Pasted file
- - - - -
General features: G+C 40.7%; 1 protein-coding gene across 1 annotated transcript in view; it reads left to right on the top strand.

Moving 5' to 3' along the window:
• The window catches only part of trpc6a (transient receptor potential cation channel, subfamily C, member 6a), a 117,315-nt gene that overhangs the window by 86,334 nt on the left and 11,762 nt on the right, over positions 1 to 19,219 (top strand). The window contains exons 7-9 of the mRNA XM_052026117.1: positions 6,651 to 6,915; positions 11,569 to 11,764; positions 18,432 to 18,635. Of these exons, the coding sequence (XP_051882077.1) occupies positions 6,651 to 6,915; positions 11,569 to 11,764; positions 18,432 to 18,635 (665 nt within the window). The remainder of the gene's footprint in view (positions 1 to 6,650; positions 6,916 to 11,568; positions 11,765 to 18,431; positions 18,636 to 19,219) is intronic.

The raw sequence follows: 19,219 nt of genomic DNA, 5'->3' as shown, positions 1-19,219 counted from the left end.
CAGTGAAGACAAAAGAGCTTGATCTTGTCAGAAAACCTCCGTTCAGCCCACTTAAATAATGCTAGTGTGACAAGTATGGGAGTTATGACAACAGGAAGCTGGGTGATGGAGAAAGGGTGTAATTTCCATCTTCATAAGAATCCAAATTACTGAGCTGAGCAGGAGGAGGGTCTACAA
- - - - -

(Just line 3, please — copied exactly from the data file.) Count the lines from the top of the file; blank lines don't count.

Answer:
• The window catches only part of trpc6a (transient receptor potential cation channel, subfamily C, member 6a), a 117,315-nt gene that overhangs the window by 86,334 nt on the left and 11,762 nt on the right, over positions 1 to 19,219 (top strand). The window contains exons 7-9 of the mRNA XM_052026117.1: positions 6,651 to 6,915; positions 11,569 to 11,764; positions 18,432 to 18,635. Of these exons, the coding sequence (XP_051882077.1) occupies positions 6,651 to 6,915; positions 11,569 to 11,764; positions 18,432 to 18,635 (665 nt within the window). The remainder of the gene's footprint in view (positions 1 to 6,650; positions 6,916 to 11,568; positions 11,765 to 18,431; positions 18,636 to 19,219) is intronic.